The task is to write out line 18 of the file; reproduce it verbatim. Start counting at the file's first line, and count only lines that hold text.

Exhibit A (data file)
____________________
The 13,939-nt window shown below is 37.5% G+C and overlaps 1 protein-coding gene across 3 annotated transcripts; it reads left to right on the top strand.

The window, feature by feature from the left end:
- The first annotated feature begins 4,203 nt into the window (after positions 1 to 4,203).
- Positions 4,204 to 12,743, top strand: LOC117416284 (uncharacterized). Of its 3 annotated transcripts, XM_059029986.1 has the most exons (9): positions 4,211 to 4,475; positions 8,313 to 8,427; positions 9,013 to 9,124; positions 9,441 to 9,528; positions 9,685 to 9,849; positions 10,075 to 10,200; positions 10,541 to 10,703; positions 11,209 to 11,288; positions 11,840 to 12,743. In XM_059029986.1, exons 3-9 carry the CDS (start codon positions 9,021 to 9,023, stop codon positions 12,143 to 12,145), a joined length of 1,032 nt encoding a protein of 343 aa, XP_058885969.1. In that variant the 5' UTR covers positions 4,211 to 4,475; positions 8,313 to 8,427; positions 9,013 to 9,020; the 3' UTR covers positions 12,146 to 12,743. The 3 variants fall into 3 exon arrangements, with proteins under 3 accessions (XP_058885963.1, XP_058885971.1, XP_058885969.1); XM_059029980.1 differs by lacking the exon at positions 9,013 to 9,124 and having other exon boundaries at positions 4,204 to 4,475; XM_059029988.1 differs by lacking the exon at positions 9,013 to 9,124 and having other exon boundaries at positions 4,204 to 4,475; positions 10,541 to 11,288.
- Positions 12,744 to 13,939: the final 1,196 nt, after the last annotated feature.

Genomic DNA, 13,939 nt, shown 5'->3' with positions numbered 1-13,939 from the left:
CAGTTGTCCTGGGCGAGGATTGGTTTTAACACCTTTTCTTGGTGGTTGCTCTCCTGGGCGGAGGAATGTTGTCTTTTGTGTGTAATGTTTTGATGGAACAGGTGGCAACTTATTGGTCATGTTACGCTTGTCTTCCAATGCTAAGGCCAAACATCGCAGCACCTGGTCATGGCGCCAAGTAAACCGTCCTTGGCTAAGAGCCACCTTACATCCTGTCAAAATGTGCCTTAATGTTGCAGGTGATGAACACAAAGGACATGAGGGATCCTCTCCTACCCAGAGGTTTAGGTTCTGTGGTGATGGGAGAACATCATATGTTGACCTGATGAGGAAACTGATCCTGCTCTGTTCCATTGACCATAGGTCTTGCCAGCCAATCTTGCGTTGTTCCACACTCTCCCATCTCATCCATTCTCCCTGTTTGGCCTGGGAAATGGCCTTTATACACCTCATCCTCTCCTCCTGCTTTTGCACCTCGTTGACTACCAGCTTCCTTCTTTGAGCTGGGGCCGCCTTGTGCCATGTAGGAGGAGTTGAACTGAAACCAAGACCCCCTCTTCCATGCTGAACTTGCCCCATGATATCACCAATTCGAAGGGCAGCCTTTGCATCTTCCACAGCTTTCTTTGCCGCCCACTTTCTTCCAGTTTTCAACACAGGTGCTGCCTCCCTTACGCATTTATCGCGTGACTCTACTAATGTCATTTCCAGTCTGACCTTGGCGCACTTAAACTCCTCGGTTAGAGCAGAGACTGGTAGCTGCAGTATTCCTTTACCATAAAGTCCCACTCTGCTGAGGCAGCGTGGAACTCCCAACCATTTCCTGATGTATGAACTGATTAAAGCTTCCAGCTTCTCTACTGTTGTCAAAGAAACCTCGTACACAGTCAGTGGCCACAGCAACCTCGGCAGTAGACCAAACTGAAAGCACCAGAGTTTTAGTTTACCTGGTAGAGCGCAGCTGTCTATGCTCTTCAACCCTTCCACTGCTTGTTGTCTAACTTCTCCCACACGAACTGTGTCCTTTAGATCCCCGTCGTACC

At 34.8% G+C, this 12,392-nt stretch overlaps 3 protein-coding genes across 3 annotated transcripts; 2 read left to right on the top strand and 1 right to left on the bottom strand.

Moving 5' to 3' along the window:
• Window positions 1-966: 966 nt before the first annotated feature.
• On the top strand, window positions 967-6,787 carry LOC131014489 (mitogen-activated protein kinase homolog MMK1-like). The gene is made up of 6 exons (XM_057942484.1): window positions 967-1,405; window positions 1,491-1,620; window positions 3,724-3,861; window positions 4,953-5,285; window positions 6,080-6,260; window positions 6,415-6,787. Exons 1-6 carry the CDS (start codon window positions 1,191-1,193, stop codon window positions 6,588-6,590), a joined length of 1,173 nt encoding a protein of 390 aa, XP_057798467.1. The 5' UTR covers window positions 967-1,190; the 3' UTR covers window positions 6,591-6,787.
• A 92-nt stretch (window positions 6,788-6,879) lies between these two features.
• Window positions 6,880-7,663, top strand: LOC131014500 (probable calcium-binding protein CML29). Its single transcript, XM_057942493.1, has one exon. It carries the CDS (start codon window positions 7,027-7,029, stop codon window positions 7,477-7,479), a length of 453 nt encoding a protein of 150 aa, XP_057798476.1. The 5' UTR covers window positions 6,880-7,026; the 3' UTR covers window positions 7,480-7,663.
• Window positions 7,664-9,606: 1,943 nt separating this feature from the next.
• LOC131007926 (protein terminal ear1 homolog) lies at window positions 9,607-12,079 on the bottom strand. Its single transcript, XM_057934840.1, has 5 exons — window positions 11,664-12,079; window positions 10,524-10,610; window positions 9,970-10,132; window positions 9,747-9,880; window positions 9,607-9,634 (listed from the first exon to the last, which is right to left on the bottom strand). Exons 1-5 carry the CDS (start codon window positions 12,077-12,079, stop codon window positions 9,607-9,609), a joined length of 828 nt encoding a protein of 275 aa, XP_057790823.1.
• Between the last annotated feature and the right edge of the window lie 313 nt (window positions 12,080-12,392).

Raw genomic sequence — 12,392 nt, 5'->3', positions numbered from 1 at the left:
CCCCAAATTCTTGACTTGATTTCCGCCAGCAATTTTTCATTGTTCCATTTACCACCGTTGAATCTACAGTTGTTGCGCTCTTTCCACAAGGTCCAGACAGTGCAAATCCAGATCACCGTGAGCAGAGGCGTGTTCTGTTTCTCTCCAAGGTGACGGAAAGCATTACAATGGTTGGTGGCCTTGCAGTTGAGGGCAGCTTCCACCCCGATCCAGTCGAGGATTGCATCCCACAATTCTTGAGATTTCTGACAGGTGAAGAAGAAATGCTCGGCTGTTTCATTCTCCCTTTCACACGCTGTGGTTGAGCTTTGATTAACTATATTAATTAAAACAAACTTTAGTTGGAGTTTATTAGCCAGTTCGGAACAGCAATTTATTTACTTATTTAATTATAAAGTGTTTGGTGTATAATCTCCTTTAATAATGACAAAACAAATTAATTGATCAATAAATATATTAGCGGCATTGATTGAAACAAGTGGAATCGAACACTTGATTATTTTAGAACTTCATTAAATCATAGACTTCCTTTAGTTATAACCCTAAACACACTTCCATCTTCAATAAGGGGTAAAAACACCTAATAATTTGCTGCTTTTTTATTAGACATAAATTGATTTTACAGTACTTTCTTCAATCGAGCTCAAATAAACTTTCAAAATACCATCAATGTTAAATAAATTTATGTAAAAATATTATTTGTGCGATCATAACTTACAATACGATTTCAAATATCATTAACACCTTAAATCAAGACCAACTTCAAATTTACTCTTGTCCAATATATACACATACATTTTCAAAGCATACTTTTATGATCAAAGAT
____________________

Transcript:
CCCCAAATTCTTGACTTGATTTCCGCCAGCAATTTTTCATTGTTCCATTTACCACCGTTGAATCTACAGTTGTTGCGCTCTTTCCACAAGGTCCAGACAGTGCAAATCCAGATCACCGTGAGCAGAGGCGTGTTCTGTTTCTCTCCAAGGTGACGGAAAGCATTACAATGGTTGGTGGCCTTGCAGTTGAGGGCAGCTTCCACCCCGATCCAGTCGAGGATTGCATCCCACAATTCTTGAGATTTCTGACAGGTGAAGAAGAAATGCTCGGCTGTTTCATTCTCCCTTTCACACGCTGTGGTTGAGCTTTGATTAACTATATTAATTAAAACAAACTTTAGTTGGAGTTTATTAGCCAGTTCGGAACAGCAATTTATTTACTTATTTAATTATAAAGTGTTTGGTGTATAATCTCCTTTAATAATGACAAAACAAATTAATTGATCAATAAATATATTAGCGGCATTGATTGAAACAAGTGGAATCGAACACTTGATTATTTTAGAACTTCATTAAATCATAGACTTCCTTTAGTTATAACCCTAAACACACTTCCATCTTCAATAAGGGGTAAAAACACCTAATAATTTGCTGCTTTTTTATTAGACATAAATTGATTTTACAGTACTTTCTTCAATCGAGCTCAAATAAACTTTCAAAATACCATCAATGTTAAATAAATTTATGTAAAAATATTATTTGTGCGATCATAACTTACAATACGATTTCAAATATCATTAACACCTTAAATCAAGACCAACTTCAAATTTACTCTTGTCCAATATATACACATACATTTTCAAAGCATACTTTTATGATCAAAGAT